Beyond the Basics: Bariatric Emergencies
CEU Review Form Bariatric Emergencies (PDF)Valid until October 5, 2007
You are finishing an uneventful 12-hour shift with your local EMS company. So far, you've only had two BLS transports to the emergency department. As you watch TV, the radio squelches out, "Medic 12, respond to 1020 Elm St. for a 32-year-old male with difficulty breathing." While responding, you begin to contemplate potential etiologies for respiratory distress in a 32-year-old. Being it's mid-summer, you consider seasonal causes like anaphylaxis, extrinsic asthma or exacerbation of congestive heart failure due to the increased humidity and temperature. As you arrive in a seemingly safe middle-class neighborhood and exit the squad, a female approaches the ambulance from the house, frantically waving her arms and yelling, "I don't think he's breathing." At the patient's side, your initial assessment yields a 32-year-old male in obvious respiratory distress, with shallow irregular respirations at 14 per minute. It is readily evident that his breathing is inadequate, as there are no vesicular breath sounds, his skin is dusky blue, and the pulse oximeter yields 84% on room air. Your partner begins assisting the patient's breathing with a bag-valve mask attached to 100% oxygen as you continue your assessment. After completing the initial assessment and a rapid medical assessment, you obtain vitals: BP 130/68, pulse 104 and regular, and a modest elevation in the pulse oximeter reading.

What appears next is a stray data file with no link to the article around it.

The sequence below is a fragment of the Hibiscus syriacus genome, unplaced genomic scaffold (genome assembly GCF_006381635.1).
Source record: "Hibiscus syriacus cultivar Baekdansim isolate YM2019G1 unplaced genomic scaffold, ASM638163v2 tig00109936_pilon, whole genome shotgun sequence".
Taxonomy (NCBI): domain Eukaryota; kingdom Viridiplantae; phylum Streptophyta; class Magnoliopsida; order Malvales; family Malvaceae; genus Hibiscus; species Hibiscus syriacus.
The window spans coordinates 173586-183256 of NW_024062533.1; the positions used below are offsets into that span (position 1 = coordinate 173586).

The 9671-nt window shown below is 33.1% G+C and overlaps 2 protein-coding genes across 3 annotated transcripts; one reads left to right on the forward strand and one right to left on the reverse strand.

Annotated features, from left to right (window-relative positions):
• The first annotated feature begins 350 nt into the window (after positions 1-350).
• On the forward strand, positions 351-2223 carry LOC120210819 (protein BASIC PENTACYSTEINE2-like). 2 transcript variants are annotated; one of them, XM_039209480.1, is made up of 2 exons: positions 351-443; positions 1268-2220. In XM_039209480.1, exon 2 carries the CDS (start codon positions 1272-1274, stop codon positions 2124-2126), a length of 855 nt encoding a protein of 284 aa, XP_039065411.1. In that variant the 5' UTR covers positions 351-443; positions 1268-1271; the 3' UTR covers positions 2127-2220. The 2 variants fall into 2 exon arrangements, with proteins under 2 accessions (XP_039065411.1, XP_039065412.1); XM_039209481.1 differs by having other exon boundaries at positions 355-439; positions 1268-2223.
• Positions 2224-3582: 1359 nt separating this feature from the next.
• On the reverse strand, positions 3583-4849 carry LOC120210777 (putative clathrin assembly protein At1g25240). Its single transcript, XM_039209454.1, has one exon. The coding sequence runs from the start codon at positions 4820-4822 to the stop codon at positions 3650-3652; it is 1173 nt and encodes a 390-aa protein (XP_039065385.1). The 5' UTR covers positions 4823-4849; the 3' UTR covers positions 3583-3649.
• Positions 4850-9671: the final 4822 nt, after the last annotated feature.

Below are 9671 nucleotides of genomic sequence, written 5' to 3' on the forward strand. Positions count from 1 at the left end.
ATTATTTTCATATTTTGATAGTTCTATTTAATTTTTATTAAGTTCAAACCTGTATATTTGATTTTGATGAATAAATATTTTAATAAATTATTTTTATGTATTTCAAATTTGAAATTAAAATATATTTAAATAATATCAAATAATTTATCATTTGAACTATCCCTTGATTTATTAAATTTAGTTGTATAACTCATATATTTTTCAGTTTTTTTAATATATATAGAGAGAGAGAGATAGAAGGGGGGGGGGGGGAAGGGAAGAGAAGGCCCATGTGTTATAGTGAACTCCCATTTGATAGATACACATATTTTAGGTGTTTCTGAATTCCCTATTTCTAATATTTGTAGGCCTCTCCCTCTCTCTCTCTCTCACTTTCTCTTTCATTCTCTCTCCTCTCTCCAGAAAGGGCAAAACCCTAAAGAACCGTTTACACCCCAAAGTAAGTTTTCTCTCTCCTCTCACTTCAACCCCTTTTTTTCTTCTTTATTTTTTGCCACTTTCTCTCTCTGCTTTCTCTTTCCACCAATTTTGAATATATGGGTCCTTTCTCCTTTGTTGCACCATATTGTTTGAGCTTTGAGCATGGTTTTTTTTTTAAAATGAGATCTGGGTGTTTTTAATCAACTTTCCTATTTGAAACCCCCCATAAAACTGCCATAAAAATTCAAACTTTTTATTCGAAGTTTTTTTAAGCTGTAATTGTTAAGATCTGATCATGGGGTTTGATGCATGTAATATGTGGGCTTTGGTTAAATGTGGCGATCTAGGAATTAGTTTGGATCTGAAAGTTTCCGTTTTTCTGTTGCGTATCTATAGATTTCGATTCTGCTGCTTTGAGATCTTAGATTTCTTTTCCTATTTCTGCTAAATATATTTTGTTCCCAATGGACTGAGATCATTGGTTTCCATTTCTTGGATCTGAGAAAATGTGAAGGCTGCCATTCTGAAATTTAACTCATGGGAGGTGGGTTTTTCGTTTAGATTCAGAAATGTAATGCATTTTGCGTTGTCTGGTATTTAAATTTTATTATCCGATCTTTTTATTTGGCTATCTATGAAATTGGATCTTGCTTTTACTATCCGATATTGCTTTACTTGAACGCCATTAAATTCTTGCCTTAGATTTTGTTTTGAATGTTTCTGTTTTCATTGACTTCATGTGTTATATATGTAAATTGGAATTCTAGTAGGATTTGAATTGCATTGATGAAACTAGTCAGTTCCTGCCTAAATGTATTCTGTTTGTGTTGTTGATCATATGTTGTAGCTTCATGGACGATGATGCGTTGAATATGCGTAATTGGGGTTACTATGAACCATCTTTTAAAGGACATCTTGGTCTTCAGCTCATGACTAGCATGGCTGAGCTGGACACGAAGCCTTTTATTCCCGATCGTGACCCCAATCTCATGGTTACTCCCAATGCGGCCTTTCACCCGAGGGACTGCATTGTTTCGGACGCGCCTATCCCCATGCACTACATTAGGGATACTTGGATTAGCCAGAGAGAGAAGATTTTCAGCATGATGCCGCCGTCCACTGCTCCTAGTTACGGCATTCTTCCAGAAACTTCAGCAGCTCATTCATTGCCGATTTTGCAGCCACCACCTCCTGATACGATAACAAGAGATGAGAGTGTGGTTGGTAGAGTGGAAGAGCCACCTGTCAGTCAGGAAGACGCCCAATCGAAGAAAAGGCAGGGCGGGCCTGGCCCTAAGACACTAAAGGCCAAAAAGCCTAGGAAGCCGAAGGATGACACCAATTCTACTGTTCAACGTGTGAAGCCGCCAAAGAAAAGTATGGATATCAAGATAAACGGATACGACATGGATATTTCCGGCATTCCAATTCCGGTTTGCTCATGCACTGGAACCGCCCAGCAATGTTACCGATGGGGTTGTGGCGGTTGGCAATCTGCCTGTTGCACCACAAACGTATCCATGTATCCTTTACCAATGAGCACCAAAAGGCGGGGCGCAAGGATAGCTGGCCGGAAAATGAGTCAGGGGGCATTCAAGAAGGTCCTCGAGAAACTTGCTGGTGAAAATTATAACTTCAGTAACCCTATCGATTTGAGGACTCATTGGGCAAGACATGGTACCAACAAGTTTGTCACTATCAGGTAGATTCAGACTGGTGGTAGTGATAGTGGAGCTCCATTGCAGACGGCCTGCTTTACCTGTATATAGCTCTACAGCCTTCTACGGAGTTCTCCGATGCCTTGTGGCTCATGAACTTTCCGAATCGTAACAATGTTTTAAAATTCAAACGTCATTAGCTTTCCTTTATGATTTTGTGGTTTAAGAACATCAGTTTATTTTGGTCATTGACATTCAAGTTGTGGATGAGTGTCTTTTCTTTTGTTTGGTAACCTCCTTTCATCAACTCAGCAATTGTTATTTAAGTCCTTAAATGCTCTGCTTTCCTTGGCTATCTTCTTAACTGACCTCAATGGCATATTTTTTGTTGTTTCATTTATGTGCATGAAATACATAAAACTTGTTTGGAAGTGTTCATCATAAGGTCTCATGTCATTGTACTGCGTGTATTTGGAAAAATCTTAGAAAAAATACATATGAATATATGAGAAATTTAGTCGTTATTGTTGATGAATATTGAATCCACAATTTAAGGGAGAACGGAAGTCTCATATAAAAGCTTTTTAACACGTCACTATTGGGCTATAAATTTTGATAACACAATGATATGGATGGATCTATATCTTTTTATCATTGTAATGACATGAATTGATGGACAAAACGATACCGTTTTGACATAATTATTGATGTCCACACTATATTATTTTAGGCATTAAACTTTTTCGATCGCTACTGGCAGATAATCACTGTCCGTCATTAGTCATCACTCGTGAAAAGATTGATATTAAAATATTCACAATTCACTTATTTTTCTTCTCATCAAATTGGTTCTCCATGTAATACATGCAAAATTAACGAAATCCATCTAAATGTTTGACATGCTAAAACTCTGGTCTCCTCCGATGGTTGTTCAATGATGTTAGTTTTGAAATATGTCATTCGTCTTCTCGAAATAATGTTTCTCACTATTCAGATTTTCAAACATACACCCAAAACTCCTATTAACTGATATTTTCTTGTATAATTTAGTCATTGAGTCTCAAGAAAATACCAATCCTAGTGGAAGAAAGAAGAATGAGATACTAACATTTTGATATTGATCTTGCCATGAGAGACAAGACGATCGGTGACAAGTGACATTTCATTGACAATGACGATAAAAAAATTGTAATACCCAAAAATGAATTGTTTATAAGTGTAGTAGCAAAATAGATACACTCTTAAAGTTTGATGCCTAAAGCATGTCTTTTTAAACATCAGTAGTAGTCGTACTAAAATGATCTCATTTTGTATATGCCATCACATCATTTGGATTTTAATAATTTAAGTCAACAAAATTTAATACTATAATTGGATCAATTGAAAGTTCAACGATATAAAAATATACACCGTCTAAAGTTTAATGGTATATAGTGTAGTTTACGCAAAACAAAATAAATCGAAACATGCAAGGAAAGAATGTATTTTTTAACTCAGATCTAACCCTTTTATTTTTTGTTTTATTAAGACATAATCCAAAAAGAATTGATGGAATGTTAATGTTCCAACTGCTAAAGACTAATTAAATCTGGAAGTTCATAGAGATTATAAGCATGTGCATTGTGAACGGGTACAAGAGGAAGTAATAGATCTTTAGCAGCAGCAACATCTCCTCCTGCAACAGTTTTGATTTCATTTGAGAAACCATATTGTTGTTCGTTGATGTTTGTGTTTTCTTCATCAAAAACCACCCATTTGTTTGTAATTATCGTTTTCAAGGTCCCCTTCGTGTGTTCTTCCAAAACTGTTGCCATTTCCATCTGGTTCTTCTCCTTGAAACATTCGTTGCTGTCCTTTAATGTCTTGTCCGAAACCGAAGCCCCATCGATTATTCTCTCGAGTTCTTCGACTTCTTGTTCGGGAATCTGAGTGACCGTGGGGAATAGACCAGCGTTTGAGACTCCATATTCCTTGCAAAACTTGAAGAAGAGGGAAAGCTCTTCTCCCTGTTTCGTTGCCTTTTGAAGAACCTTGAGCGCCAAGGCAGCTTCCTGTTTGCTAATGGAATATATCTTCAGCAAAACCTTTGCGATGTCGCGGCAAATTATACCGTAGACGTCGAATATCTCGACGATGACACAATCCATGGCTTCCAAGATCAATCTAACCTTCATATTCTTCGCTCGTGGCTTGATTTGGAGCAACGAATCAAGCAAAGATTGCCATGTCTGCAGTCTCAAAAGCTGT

You ask the family about the SAMPLE history and learn that the patient was released from the hospital four days ago after bariatric surgery. He is also an insulin-dependent diabetic with hypertension. Ongoing ventilatory assistance only produces breath sounds in the upper lobes, with minimal to absent breath sounds in the middle and lower lung fields. A blood glucose level obtained after the IV start is 44 mg/dl. Per protocol, you administer 25 grams of dextrose and continue assisting the patient's respirations while preparing to transport to the local hospital.
With a short transport time of only two minutes and backup not yet on scene, you decide to depart the scene while you continue BVM assistance and radio your report to the receiving facility. The physician and staff are ready when you wheel the patient into the emergency department. After assuming care from you, they begin to assess the patient, whose vitals are now: BP 132/88; pulse rate 104 and irregular; pulse ox 92%. The cardiac monitor shows sinus tachycardia with occasional premature atrial contractions, and the patient's temperature is noted as 101.3°F.